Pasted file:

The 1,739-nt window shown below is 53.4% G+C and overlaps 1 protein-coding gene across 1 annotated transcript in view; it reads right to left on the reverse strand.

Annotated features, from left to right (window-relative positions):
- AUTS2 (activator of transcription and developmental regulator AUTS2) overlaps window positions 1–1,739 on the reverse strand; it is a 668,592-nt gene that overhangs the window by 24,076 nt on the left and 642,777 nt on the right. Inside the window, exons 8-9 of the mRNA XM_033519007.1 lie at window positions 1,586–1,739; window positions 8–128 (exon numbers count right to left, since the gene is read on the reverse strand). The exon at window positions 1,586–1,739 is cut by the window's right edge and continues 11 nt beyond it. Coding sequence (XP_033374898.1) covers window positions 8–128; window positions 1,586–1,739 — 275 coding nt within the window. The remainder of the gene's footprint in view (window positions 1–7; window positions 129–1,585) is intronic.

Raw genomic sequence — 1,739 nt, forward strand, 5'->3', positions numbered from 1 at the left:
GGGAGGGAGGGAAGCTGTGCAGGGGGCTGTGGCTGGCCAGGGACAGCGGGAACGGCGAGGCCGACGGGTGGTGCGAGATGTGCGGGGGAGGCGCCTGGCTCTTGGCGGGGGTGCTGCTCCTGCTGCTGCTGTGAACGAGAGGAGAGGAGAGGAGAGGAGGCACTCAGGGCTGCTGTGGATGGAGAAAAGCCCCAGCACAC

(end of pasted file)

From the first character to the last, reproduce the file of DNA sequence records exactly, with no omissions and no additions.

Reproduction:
The 1,739-nt window shown below is 53.4% G+C and overlaps 1 protein-coding gene across 1 annotated transcript in view; it reads right to left on the reverse strand.

Annotated features, from left to right (window-relative positions):
- AUTS2 (activator of transcription and developmental regulator AUTS2) overlaps window positions 1–1,739 on the reverse strand; it is a 668,592-nt gene that overhangs the window by 24,076 nt on the left and 642,777 nt on the right. Inside the window, exons 8-9 of the mRNA XM_033519007.1 lie at window positions 1,586–1,739; window positions 8–128 (exon numbers count right to left, since the gene is read on the reverse strand). The exon at window positions 1,586–1,739 is cut by the window's right edge and continues 11 nt beyond it. Coding sequence (XP_033374898.1) covers window positions 8–128; window positions 1,586–1,739 — 275 coding nt within the window. The remainder of the gene's footprint in view (window positions 1–7; window positions 129–1,585) is intronic.

Raw genomic sequence — 1,739 nt, forward strand, 5'->3', positions numbered from 1 at the left:
GGGAGGGAGGGAAGCTGTGCAGGGGGCTGTGGCTGGCCAGGGACAGCGGGAACGGCGAGGCCGACGGGTGGTGCGAGATGTGCGGGGGAGGCGCCTGGCTCTTGGCGGGGGTGCTGCTCCTGCTGCTGCTGTGAACGAGAGGAGAGGAGAGGAGAGGAGGCACTCAGGGCTGCTGTGGATGGAGAAAAGCCCCAGCACAC